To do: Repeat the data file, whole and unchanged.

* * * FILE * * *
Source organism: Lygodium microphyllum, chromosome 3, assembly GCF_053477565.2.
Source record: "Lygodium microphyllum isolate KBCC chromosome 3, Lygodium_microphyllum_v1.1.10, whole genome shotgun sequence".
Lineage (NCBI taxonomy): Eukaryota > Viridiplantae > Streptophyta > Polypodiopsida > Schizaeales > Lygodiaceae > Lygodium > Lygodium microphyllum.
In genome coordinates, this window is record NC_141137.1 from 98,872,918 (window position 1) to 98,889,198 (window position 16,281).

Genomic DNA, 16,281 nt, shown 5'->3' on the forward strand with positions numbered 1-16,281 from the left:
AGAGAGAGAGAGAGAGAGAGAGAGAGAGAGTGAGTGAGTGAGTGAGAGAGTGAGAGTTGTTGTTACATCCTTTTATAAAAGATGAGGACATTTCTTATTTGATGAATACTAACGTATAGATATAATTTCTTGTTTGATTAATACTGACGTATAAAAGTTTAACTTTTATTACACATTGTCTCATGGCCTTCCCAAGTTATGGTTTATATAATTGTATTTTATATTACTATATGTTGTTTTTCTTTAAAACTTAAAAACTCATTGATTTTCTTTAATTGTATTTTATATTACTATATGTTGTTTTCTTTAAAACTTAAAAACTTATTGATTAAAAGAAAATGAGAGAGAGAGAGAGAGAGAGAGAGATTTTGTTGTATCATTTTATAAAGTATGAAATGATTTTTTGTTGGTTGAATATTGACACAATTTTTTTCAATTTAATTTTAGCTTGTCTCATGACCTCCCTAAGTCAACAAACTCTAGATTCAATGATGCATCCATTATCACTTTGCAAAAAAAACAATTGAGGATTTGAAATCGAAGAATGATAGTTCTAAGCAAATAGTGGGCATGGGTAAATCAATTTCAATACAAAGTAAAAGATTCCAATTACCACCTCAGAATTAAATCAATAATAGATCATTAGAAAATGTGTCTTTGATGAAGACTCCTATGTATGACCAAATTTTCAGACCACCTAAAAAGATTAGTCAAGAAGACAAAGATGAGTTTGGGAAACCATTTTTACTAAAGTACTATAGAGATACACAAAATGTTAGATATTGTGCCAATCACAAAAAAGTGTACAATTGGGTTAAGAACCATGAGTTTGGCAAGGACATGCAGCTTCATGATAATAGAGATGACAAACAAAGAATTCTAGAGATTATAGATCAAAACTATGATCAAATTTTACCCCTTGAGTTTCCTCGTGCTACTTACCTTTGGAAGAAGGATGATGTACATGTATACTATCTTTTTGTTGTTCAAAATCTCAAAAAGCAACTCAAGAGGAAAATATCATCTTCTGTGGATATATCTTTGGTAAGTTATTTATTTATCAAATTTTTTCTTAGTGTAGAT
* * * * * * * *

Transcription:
Source organism: Lygodium microphyllum, chromosome 3, assembly GCF_053477565.2.
Source record: "Lygodium microphyllum isolate KBCC chromosome 3, Lygodium_microphyllum_v1.1.10, whole genome shotgun sequence".
Lineage (NCBI taxonomy): Eukaryota > Viridiplantae > Streptophyta > Polypodiopsida > Schizaeales > Lygodiaceae > Lygodium > Lygodium microphyllum.
In genome coordinates, this window is record NC_141137.1 from 98,872,918 (window position 1) to 98,889,198 (window position 16,281).

Genomic DNA, 16,281 nt, shown 5'->3' on the forward strand with positions numbered 1-16,281 from the left:
AGAGAGAGAGAGAGAGAGAGAGAGAGAGAGTGAGTGAGTGAGTGAGAGAGTGAGAGTTGTTGTTACATCCTTTTATAAAAGATGAGGACATTTCTTATTTGATGAATACTAACGTATAGATATAATTTCTTGTTTGATTAATACTGACGTATAAAAGTTTAACTTTTATTACACATTGTCTCATGGCCTTCCCAAGTTATGGTTTATATAATTGTATTTTATATTACTATATGTTGTTTTTCTTTAAAACTTAAAAACTCATTGATTTTCTTTAATTGTATTTTATATTACTATATGTTGTTTTCTTTAAAACTTAAAAACTTATTGATTAAAAGAAAATGAGAGAGAGAGAGAGAGAGAGAGAGATTTTGTTGTATCATTTTATAAAGTATGAAATGATTTTTTGTTGGTTGAATATTGACACAATTTTTTTCAATTTAATTTTAGCTTGTCTCATGACCTCCCTAAGTCAACAAACTCTAGATTCAATGATGCATCCATTATCACTTTGCAAAAAAAACAATTGAGGATTTGAAATCGAAGAATGATAGTTCTAAGCAAATAGTGGGCATGGGTAAATCAATTTCAATACAAAGTAAAAGATTCCAATTACCACCTCAGAATTAAATCAATAATAGATCATTAGAAAATGTGTCTTTGATGAAGACTCCTATGTATGACCAAATTTTCAGACCACCTAAAAAGATTAGTCAAGAAGACAAAGATGAGTTTGGGAAACCATTTTTACTAAAGTACTATAGAGATACACAAAATGTTAGATATTGTGCCAATCACAAAAAAGTGTACAATTGGGTTAAGAACCATGAGTTTGGCAAGGACATGCAGCTTCATGATAATAGAGATGACAAACAAAGAATTCTAGAGATTATAGATCAAAACTATGATCAAATTTTACCCCTTGAGTTTCCTCGTGCTACTTACCTTTGGAAGAAGGATGATGTACATGTATACTATCTTTTTGTTGTTCAAAATCTCAAAAAGCAACTCAAGAGGAAAATATCATCTTCTGTGGATATATCTTTGGTAAGTTATTTATTTATCAAATTTTTTCTTAGTGTAGAT